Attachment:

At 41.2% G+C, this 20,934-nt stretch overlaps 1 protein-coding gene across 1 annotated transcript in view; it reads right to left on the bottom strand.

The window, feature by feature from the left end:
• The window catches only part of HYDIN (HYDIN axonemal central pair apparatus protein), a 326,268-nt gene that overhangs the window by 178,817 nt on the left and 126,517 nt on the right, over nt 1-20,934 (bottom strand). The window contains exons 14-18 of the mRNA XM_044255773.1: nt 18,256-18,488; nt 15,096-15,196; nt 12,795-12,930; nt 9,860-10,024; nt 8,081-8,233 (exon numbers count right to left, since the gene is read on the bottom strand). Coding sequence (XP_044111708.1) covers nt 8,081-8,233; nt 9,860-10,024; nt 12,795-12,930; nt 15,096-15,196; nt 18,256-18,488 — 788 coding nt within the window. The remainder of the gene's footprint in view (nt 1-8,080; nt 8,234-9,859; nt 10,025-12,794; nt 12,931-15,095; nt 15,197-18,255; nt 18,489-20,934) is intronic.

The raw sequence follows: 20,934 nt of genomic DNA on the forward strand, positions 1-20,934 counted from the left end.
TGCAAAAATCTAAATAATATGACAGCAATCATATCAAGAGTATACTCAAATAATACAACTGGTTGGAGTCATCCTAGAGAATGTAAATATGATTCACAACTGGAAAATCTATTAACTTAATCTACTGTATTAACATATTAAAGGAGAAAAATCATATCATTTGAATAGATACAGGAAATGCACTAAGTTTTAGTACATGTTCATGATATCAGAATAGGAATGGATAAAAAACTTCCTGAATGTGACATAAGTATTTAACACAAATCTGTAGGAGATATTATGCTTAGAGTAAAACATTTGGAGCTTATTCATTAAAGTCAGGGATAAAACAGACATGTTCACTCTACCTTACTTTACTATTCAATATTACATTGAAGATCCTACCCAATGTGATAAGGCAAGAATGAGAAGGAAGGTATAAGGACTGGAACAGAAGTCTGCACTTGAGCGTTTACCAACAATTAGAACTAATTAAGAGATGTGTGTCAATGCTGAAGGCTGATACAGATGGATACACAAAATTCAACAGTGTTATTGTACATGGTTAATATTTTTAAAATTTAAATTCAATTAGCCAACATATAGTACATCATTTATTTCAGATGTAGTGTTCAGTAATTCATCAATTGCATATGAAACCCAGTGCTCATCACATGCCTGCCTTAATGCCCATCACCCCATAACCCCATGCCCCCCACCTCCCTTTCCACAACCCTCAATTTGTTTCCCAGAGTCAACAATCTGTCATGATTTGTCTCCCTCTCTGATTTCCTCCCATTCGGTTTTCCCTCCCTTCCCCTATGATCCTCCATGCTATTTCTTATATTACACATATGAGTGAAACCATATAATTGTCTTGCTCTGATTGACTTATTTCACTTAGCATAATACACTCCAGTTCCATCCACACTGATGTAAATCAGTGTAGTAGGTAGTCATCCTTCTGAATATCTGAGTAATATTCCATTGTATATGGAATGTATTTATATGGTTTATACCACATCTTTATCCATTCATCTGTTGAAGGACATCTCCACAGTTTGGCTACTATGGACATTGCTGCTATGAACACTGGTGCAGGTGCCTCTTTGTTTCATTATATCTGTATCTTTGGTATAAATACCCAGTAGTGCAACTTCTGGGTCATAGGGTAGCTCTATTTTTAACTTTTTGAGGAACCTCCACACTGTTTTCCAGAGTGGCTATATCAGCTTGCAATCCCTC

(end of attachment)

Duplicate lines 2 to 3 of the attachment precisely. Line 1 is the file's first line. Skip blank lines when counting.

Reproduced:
The window, feature by feature from the left end:
• The window catches only part of HYDIN (HYDIN axonemal central pair apparatus protein), a 326,268-nt gene that overhangs the window by 178,817 nt on the left and 126,517 nt on the right, over nt 1-20,934 (bottom strand). The window contains exons 14-18 of the mRNA XM_044255773.1: nt 18,256-18,488; nt 15,096-15,196; nt 12,795-12,930; nt 9,860-10,024; nt 8,081-8,233 (exon numbers count right to left, since the gene is read on the bottom strand). Coding sequence (XP_044111708.1) covers nt 8,081-8,233; nt 9,860-10,024; nt 12,795-12,930; nt 15,096-15,196; nt 18,256-18,488 — 788 coding nt within the window. The remainder of the gene's footprint in view (nt 1-8,080; nt 8,234-9,859; nt 10,025-12,794; nt 12,931-15,095; nt 15,197-18,255; nt 18,489-20,934) is intronic.